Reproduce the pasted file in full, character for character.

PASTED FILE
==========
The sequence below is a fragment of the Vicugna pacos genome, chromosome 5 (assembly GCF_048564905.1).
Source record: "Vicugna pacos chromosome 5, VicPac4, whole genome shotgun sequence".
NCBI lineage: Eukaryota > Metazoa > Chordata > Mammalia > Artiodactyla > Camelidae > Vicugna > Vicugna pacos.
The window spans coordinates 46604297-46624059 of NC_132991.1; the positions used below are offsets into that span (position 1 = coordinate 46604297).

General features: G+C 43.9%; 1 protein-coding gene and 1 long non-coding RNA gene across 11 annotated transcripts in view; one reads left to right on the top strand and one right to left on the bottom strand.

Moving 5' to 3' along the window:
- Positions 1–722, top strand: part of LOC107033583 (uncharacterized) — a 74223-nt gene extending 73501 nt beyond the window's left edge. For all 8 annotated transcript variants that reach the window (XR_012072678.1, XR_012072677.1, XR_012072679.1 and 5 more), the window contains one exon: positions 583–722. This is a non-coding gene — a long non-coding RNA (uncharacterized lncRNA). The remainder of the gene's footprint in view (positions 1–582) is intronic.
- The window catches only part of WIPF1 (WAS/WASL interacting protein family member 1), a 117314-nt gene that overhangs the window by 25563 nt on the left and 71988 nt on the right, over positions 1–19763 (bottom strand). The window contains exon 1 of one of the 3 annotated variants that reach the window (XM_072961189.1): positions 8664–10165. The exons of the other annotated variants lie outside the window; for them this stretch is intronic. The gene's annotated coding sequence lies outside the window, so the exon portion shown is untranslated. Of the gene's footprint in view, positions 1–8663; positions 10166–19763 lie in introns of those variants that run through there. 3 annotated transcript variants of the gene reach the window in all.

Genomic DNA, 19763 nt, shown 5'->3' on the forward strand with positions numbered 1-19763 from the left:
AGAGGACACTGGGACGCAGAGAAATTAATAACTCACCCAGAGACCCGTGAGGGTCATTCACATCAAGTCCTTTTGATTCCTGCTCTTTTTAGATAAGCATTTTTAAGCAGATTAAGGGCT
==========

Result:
The sequence below is a fragment of the Vicugna pacos genome, chromosome 5 (assembly GCF_048564905.1).
Source record: "Vicugna pacos chromosome 5, VicPac4, whole genome shotgun sequence".
NCBI lineage: Eukaryota > Metazoa > Chordata > Mammalia > Artiodactyla > Camelidae > Vicugna > Vicugna pacos.
The window spans coordinates 46604297-46624059 of NC_132991.1; the positions used below are offsets into that span (position 1 = coordinate 46604297).

General features: G+C 43.9%; 1 protein-coding gene and 1 long non-coding RNA gene across 11 annotated transcripts in view; one reads left to right on the top strand and one right to left on the bottom strand.

Moving 5' to 3' along the window:
- Positions 1–722, top strand: part of LOC107033583 (uncharacterized) — a 74223-nt gene extending 73501 nt beyond the window's left edge. For all 8 annotated transcript variants that reach the window (XR_012072678.1, XR_012072677.1, XR_012072679.1 and 5 more), the window contains one exon: positions 583–722. This is a non-coding gene — a long non-coding RNA (uncharacterized lncRNA). The remainder of the gene's footprint in view (positions 1–582) is intronic.
- The window catches only part of WIPF1 (WAS/WASL interacting protein family member 1), a 117314-nt gene that overhangs the window by 25563 nt on the left and 71988 nt on the right, over positions 1–19763 (bottom strand). The window contains exon 1 of one of the 3 annotated variants that reach the window (XM_072961189.1): positions 8664–10165. The exons of the other annotated variants lie outside the window; for them this stretch is intronic. The gene's annotated coding sequence lies outside the window, so the exon portion shown is untranslated. Of the gene's footprint in view, positions 1–8663; positions 10166–19763 lie in introns of those variants that run through there. 3 annotated transcript variants of the gene reach the window in all.

Genomic DNA, 19763 nt, shown 5'->3' on the forward strand with positions numbered 1-19763 from the left:
AGAGGACACTGGGACGCAGAGAAATTAATAACTCACCCAGAGACCCGTGAGGGTCATTCACATCAAGTCCTTTTGATTCCTGCTCTTTTTAGATAAGCATTTTTAAGCAGATTAAGGGCT